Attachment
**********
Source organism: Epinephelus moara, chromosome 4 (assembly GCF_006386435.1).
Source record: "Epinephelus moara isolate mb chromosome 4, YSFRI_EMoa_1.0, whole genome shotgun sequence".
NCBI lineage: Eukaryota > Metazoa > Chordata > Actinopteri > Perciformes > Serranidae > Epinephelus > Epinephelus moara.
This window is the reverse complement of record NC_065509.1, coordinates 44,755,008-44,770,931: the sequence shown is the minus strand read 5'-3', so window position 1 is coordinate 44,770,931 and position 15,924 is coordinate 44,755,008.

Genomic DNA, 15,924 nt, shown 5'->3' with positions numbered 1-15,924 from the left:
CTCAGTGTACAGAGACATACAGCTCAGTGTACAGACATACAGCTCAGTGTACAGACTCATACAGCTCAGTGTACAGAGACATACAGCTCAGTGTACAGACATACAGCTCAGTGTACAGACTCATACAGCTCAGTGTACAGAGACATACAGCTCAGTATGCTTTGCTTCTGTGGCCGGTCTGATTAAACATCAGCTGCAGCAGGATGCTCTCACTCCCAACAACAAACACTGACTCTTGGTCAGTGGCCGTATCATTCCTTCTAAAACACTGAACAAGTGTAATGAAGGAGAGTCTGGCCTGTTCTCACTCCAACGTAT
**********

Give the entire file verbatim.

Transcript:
Source organism: Epinephelus moara, chromosome 4 (assembly GCF_006386435.1).
Source record: "Epinephelus moara isolate mb chromosome 4, YSFRI_EMoa_1.0, whole genome shotgun sequence".
NCBI lineage: Eukaryota > Metazoa > Chordata > Actinopteri > Perciformes > Serranidae > Epinephelus > Epinephelus moara.
This window is the reverse complement of record NC_065509.1, coordinates 44,755,008-44,770,931: the sequence shown is the minus strand read 5'-3', so window position 1 is coordinate 44,770,931 and position 15,924 is coordinate 44,755,008.

Genomic DNA, 15,924 nt, shown 5'->3' with positions numbered 1-15,924 from the left:
CTCAGTGTACAGAGACATACAGCTCAGTGTACAGACATACAGCTCAGTGTACAGACTCATACAGCTCAGTGTACAGAGACATACAGCTCAGTGTACAGACATACAGCTCAGTGTACAGACTCATACAGCTCAGTGTACAGAGACATACAGCTCAGTATGCTTTGCTTCTGTGGCCGGTCTGATTAAACATCAGCTGCAGCAGGATGCTCTCACTCCCAACAACAAACACTGACTCTTGGTCAGTGGCCGTATCATTCCTTCTAAAACACTGAACAAGTGTAATGAAGGAGAGTCTGGCCTGTTCTCACTCCAACGTAT